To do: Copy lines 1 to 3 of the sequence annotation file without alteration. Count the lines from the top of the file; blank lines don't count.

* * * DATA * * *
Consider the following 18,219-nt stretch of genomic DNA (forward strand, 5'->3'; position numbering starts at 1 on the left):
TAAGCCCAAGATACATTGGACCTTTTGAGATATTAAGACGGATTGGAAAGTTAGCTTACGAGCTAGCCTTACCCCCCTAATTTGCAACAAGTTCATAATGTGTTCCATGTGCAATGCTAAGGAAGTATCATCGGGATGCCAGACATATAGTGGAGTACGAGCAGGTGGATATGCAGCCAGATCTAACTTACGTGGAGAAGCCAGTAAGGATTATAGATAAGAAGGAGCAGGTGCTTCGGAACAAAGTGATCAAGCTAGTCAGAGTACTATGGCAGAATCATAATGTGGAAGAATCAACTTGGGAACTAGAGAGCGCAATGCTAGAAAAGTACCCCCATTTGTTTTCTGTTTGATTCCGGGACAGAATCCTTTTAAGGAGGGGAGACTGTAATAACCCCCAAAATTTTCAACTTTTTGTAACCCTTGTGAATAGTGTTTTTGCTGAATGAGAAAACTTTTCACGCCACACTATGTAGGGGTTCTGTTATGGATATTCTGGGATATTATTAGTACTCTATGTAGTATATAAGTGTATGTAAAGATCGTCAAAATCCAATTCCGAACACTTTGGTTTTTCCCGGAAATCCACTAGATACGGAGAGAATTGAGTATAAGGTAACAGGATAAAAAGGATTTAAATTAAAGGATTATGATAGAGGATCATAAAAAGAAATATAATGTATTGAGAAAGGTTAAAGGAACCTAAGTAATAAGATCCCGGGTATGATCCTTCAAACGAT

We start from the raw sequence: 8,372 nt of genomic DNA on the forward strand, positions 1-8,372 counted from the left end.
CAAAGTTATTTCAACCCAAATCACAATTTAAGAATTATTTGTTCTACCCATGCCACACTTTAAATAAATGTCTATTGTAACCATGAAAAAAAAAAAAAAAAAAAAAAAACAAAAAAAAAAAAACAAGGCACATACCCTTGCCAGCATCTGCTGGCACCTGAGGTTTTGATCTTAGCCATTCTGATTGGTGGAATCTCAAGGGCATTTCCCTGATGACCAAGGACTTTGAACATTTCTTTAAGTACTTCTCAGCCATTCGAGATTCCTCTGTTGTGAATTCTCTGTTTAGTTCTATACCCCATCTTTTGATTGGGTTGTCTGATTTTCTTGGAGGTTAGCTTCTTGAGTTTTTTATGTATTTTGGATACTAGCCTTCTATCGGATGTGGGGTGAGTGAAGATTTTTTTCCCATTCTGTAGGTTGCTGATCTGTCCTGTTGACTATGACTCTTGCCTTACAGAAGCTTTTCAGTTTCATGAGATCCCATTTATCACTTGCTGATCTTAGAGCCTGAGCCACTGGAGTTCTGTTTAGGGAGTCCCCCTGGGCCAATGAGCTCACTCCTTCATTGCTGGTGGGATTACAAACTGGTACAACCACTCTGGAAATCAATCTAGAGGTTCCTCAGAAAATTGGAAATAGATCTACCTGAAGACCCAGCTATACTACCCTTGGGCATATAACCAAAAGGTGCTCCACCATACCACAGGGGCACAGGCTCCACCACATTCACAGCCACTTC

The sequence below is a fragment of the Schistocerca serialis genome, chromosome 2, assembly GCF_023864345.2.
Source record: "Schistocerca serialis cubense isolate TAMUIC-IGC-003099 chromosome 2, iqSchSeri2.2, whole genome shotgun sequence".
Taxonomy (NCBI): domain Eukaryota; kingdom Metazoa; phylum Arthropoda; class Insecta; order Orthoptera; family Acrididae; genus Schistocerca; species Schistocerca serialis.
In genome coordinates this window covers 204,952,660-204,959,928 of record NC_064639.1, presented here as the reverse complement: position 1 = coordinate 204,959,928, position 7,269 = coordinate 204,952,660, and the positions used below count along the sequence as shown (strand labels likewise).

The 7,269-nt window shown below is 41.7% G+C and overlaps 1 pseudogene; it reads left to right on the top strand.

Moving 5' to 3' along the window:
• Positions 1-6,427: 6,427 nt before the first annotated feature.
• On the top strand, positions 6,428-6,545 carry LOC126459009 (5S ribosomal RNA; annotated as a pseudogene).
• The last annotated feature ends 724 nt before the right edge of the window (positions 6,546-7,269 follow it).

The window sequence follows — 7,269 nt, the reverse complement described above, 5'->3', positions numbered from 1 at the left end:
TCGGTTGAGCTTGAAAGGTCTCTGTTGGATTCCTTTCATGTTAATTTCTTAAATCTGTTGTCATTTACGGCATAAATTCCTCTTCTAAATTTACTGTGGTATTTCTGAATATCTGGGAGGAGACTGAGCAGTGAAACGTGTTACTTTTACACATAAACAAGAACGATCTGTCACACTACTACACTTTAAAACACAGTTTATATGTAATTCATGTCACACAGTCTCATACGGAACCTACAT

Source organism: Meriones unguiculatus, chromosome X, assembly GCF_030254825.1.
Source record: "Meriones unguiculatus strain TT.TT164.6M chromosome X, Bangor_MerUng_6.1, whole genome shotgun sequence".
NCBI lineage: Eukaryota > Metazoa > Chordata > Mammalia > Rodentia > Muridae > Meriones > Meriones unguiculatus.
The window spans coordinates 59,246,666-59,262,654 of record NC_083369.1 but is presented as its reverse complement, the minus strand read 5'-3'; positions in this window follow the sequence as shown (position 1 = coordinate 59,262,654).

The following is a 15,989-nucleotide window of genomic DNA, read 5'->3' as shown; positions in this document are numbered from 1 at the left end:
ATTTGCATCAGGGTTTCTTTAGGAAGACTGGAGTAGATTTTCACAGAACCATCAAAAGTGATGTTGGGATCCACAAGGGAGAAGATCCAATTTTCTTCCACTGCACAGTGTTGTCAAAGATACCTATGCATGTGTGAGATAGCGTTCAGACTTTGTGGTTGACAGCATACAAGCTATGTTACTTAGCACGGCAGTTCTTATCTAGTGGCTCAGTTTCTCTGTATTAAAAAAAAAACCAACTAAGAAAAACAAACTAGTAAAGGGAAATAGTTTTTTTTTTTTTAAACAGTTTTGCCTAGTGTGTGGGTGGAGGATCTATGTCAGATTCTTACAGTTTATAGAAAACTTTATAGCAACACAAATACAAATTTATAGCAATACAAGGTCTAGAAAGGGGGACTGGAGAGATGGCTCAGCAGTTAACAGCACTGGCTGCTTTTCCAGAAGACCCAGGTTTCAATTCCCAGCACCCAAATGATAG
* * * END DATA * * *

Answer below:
Consider the following 18,219-nt stretch of genomic DNA (forward strand, 5'->3'; position numbering starts at 1 on the left):
TAAGCCCAAGATACATTGGACCTTTTGAGATATTAAGACGGATTGGAAAGTTAGCTTACGAGCTAGCCTTACCCCCCTAATTTGCAACAAGTTCATAATGTGTTCCATGTGCAATGCTAAGGAAGTATCATCGGGATGCCAGACATATAGTGGAGTACGAGCAGGTGGATATGCAGCCAGATCTAACTTACGTGGAGAAGCCAGTAAGGATTATAGATAAGAAGGAGCAGGTGCTTCGGAACAAAGTGATCAAGCTAGTCAGAGTACTATGGCAGAATCATAATGTGGAAGAATCAACTTGGGAACTAGAGAGCGCAATGCTAGAAAAGTACCCCCATTTGTTTTCTGTTTGATTCCGGGACAGAATCCTTTTAAGGAGGGGAGACTGTAATAACCCCCAAAATTTTCAACTTTTTGTAACCCTTGTGAATAGTGTTTTTGCTGAATGAGAAAACTTTTCACGCCACACTATGTAGGGGTTCTGTTATGGATATTCTGGGATATTATTAGTACTCTATGTAGTATATAAGTGTATGTAAAGATCGTCAAAATCCAATTCCGAACACTTTGGTTTTTCCCGGAAATCCACTAGATACGGAGAGAATTGAGTATAAGGTAACAGGATAAAAAGGATTTAAATTAAAGGATTATGATAGAGGATCATAAAAAGAAATATAATGTATTGAGAAAGGTTAAAGGAACCTAAGTAATAAGATCCCGGGTATGATCCTTCAAACGAT

We start from the raw sequence: 8,372 nt of genomic DNA on the forward strand, positions 1-8,372 counted from the left end.